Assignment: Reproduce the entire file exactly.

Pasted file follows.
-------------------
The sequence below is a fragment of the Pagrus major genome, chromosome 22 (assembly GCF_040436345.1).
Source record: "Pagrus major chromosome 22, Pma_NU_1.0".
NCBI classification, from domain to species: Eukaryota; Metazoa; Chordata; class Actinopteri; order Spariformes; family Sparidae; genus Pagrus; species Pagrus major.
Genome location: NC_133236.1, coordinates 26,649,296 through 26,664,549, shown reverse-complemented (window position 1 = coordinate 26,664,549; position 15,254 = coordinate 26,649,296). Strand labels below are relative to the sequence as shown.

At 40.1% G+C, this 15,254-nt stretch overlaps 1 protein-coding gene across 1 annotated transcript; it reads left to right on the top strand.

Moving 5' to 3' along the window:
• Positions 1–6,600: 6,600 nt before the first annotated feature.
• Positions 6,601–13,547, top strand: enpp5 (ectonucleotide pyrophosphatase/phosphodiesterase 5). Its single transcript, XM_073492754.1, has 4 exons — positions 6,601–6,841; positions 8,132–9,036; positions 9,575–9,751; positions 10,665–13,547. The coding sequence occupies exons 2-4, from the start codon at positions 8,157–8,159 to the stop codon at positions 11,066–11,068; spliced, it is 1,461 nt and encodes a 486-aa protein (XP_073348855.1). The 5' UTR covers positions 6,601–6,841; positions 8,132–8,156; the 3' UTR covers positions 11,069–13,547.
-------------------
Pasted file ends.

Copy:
The sequence below is a fragment of the Pagrus major genome, chromosome 22 (assembly GCF_040436345.1).
Source record: "Pagrus major chromosome 22, Pma_NU_1.0".
NCBI classification, from domain to species: Eukaryota; Metazoa; Chordata; class Actinopteri; order Spariformes; family Sparidae; genus Pagrus; species Pagrus major.
Genome location: NC_133236.1, coordinates 26,649,296 through 26,664,549, shown reverse-complemented (window position 1 = coordinate 26,664,549; position 15,254 = coordinate 26,649,296). Strand labels below are relative to the sequence as shown.

At 40.1% G+C, this 15,254-nt stretch overlaps 1 protein-coding gene across 1 annotated transcript; it reads left to right on the top strand.

Moving 5' to 3' along the window:
• Positions 1–6,600: 6,600 nt before the first annotated feature.
• Positions 6,601–13,547, top strand: enpp5 (ectonucleotide pyrophosphatase/phosphodiesterase 5). Its single transcript, XM_073492754.1, has 4 exons — positions 6,601–6,841; positions 8,132–9,036; positions 9,575–9,751; positions 10,665–13,547. The coding sequence occupies exons 2-4, from the start codon at positions 8,157–8,159 to the stop codon at positions 11,066–11,068; spliced, it is 1,461 nt and encodes a 486-aa protein (XP_073348855.1). The 5' UTR covers positions 6,601–6,841; positions 8,132–8,156; the 3' UTR covers positions 11,069–13,547.